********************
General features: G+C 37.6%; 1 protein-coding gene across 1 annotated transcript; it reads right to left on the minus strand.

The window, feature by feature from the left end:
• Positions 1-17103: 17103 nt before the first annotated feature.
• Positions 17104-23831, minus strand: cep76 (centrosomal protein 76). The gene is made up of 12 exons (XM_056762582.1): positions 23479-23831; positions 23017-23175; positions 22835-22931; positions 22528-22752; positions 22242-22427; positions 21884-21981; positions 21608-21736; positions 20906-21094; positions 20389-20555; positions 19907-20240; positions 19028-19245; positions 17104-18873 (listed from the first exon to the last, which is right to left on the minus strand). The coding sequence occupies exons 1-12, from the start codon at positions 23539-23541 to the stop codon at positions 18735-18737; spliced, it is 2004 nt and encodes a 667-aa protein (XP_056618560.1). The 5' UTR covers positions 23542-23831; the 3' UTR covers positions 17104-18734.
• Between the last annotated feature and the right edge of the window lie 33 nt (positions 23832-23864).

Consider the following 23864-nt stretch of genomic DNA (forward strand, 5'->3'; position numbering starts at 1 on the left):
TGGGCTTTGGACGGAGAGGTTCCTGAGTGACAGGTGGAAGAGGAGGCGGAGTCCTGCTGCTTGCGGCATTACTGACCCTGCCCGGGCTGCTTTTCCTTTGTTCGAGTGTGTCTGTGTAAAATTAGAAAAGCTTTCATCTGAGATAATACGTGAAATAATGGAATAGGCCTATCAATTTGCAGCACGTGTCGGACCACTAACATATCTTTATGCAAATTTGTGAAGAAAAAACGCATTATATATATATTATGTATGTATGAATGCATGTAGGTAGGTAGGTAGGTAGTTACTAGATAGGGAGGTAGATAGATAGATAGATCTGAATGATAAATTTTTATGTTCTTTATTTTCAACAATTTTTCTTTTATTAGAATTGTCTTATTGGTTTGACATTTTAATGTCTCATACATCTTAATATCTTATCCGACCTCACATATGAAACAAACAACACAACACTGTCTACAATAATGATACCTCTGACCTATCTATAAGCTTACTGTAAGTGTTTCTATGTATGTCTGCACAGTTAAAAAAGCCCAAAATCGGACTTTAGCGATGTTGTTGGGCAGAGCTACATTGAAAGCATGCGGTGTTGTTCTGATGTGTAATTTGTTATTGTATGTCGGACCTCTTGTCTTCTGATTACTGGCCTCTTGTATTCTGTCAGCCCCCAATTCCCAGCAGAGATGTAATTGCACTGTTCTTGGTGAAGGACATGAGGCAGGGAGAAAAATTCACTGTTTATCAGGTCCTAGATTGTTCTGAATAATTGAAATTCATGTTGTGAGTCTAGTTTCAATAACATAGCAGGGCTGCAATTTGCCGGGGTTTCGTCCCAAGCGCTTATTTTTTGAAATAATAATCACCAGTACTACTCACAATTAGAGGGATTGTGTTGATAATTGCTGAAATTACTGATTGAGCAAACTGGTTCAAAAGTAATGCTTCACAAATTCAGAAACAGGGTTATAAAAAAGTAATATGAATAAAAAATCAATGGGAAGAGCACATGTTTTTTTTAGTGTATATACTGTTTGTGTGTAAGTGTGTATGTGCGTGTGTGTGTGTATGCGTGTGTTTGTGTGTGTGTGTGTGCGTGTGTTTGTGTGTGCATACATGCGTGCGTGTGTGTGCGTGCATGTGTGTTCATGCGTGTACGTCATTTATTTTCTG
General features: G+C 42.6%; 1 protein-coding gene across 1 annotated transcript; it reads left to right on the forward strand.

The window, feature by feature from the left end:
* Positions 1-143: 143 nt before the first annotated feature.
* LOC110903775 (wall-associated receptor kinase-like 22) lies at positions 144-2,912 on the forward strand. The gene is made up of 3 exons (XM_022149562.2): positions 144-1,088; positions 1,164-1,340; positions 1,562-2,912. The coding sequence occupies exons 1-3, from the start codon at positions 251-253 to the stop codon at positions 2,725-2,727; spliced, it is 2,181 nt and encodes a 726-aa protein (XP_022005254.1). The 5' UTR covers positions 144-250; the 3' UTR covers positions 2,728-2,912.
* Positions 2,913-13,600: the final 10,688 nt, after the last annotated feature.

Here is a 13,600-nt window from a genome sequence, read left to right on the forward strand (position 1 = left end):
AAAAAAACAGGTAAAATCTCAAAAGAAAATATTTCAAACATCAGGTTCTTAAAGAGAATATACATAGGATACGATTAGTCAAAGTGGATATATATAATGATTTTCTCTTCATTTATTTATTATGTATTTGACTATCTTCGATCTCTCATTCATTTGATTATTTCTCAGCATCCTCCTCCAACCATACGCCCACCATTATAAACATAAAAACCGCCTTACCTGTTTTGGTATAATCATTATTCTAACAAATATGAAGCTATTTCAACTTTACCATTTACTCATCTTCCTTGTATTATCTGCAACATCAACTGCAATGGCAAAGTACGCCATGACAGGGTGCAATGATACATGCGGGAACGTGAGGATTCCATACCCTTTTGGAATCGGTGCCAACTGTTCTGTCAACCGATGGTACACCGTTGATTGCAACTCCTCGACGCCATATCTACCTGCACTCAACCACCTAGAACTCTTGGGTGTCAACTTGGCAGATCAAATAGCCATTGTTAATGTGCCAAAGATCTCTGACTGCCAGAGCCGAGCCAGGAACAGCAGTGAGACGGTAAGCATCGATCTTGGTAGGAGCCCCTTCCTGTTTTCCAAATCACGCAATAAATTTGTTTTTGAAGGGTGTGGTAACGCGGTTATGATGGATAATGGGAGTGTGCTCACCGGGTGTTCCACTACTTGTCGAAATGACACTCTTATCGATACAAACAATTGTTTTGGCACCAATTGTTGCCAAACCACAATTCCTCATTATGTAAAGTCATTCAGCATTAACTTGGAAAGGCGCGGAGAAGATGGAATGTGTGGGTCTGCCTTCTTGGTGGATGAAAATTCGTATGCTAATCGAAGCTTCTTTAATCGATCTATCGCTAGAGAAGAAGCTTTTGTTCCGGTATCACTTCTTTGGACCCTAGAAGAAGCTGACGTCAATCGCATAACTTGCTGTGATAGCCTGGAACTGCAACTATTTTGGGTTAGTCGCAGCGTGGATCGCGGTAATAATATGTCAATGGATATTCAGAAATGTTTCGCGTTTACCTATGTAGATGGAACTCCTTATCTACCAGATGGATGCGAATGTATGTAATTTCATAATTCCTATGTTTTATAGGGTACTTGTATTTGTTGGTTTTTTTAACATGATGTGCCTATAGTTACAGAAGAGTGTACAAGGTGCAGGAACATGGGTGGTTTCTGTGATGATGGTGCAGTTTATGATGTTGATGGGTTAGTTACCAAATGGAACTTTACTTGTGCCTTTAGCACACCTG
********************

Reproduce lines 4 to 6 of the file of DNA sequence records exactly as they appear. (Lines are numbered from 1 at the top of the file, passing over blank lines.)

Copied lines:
• Positions 17104-23831, minus strand: cep76 (centrosomal protein 76). The gene is made up of 12 exons (XM_056762582.1): positions 23479-23831; positions 23017-23175; positions 22835-22931; positions 22528-22752; positions 22242-22427; positions 21884-21981; positions 21608-21736; positions 20906-21094; positions 20389-20555; positions 19907-20240; positions 19028-19245; positions 17104-18873 (listed from the first exon to the last, which is right to left on the minus strand). The coding sequence occupies exons 1-12, from the start codon at positions 23539-23541 to the stop codon at positions 18735-18737; spliced, it is 2004 nt and encodes a 667-aa protein (XP_056618560.1). The 5' UTR covers positions 23542-23831; the 3' UTR covers positions 17104-18734.
• Between the last annotated feature and the right edge of the window lie 33 nt (positions 23832-23864).

Consider the following 23864-nt stretch of genomic DNA (forward strand, 5'->3'; position numbering starts at 1 on the left):